“You’re not serious, surely? These are no more than pig pens on a farm.”
“The pens are on the other side of the village,” she answered, staring at him. “Can you see them through our homes?”
“I was talking about your homes. Nobody lives in huts nowadays.”
“There are not enough caves for everybody, and none near here.” She shrugged. “We build where we need.”
“Jesus, I must really have been on a bender this time. Been reading too many history books.” He thought about that and realised he had not opened a book in years. He spun round at the sound of deep-throated growls but the darkness had become absolute. Even the forest had disappeared, but that meant he sensed the evil more clearly. By tilting his head, he could hear the drumming sound better. As he started to swing the torch in that direction Sujane grabbed his arm and gave it a tug before he could turn it on.
“Run. Cur Few is nigh. The dog-pack chases us and will tear us all to pieces.”
He stumbled after her, fear overcoming the ache in his muscles. His self-congratulatory smile at moving so quickly as to keep up with her soon vanished when he realised she clutched her daughter to her chest. The girl’s legs hung limply and further impeded Sujane’s progress.
If I were a gentleman I’d take the girl from her, he thought. If I wasn’t so knackered, I’d be able to.
His lungs already felt as though they were ready to burst, and he could hear the pack gaining on them. The beacons still seemed a long way off. Too far, as though running men carried them. Each time his feet thumped onto the ground he tried forcing more power into his step. His muscles burned and his open mouth could not grab the extra air his body screamed for. The rough ground kept dropping away beneath him, making his heels crash down and jar his spine. He concentrated on the faintly-lit path, watching for deeper shadows that might warn of any obstructions. The steady pounding of the dogs’ feet showed that a stumble now would mean an agonising death. Every nerve in his back contracted when he thought of teeth ripping into flesh. His flesh. The growls changed from anger to triumph. His senses yelled for him to look behind. Willed him to see how close the snapping jaws were. He didn’t dare glancing behind. His heel kicked against something. A yelp close behind quickly followed the crack of contact. Tears of pain and effort blurred his vision. Then lights flashed on his retinas.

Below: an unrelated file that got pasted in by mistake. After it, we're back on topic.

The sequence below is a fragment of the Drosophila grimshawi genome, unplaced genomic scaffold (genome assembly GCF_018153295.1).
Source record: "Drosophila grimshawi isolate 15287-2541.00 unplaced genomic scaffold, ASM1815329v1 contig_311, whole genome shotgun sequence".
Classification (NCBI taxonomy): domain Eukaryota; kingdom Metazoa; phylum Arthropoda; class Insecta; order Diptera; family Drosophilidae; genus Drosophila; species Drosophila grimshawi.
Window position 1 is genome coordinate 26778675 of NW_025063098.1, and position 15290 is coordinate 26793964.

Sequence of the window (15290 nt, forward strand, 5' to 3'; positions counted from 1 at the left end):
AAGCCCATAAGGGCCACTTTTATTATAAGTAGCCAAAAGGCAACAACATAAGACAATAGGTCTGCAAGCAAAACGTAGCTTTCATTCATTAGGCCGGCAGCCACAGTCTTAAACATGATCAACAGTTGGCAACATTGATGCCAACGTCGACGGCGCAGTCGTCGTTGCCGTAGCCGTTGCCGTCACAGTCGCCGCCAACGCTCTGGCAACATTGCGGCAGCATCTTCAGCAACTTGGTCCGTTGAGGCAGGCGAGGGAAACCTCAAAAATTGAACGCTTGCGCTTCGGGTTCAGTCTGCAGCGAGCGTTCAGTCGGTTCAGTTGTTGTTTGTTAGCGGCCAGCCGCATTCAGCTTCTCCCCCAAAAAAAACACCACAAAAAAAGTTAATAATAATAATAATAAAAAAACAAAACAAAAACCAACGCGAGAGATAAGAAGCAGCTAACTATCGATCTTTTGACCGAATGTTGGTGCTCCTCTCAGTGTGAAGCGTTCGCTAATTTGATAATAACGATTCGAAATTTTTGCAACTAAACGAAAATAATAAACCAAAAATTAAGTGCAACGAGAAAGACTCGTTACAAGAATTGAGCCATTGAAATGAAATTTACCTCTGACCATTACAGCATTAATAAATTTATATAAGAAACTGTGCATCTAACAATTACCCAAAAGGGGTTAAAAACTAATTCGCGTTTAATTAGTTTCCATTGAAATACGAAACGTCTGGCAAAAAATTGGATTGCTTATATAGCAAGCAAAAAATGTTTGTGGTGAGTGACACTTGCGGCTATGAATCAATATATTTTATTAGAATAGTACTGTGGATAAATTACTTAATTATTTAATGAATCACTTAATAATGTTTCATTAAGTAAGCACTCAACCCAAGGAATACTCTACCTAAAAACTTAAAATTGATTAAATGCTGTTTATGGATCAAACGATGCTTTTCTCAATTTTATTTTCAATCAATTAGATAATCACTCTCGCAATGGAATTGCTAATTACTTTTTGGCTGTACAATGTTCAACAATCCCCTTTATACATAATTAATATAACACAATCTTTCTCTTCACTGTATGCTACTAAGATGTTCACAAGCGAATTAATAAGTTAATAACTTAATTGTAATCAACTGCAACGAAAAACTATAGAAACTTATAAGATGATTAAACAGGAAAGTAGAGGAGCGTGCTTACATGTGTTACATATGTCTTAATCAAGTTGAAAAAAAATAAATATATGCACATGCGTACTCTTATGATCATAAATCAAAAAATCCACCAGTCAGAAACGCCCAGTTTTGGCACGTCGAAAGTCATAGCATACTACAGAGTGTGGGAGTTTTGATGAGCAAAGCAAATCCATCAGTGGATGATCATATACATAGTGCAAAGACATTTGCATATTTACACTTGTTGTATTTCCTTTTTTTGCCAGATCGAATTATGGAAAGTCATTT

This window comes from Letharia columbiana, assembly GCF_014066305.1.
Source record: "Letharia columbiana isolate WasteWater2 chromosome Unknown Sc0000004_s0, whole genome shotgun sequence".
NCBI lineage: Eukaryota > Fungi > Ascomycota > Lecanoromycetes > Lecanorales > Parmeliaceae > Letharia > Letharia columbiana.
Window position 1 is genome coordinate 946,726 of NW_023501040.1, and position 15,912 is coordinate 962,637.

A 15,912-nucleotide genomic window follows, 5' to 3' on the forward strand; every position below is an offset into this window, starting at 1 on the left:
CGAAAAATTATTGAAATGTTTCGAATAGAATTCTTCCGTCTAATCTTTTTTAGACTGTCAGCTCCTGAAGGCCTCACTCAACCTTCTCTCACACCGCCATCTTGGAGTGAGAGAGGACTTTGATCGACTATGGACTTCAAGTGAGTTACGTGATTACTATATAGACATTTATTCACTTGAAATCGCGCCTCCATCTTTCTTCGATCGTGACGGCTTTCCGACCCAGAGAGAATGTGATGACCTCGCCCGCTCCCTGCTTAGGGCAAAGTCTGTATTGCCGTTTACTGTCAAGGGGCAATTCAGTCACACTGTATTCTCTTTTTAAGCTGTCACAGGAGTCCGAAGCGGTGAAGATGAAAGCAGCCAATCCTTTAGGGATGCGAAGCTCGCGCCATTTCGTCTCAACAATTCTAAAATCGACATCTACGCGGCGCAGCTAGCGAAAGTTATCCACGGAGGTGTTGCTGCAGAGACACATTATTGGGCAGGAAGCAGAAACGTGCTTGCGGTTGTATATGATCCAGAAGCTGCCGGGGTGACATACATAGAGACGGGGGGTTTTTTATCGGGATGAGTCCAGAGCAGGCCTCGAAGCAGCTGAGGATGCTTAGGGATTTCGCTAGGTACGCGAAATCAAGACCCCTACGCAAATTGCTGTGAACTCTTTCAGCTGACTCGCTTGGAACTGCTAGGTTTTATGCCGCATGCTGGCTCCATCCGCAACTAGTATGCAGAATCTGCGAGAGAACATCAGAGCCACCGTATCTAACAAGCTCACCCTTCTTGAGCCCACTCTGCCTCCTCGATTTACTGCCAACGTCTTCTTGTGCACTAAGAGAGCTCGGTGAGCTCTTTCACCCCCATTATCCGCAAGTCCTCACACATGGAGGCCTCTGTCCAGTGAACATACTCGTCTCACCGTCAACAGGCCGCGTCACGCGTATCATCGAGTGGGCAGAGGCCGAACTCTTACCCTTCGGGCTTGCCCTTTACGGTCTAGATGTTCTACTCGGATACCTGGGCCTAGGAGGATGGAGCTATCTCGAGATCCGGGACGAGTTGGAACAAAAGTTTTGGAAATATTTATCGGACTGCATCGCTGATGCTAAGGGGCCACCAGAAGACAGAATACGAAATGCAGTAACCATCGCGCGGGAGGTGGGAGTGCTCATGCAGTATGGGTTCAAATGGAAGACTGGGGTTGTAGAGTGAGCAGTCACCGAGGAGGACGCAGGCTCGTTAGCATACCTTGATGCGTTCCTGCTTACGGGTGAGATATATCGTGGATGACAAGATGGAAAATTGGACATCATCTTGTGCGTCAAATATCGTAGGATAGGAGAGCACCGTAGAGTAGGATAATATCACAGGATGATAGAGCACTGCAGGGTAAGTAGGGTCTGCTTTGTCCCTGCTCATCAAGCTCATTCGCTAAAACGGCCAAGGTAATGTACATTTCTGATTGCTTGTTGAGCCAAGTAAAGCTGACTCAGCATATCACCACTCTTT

This is it, he thought. I’m having a stroke. It’s no use, I can’t go on.
Rigor mortis seemed to set into his leg muscles. Small sounds escaped his open mouth.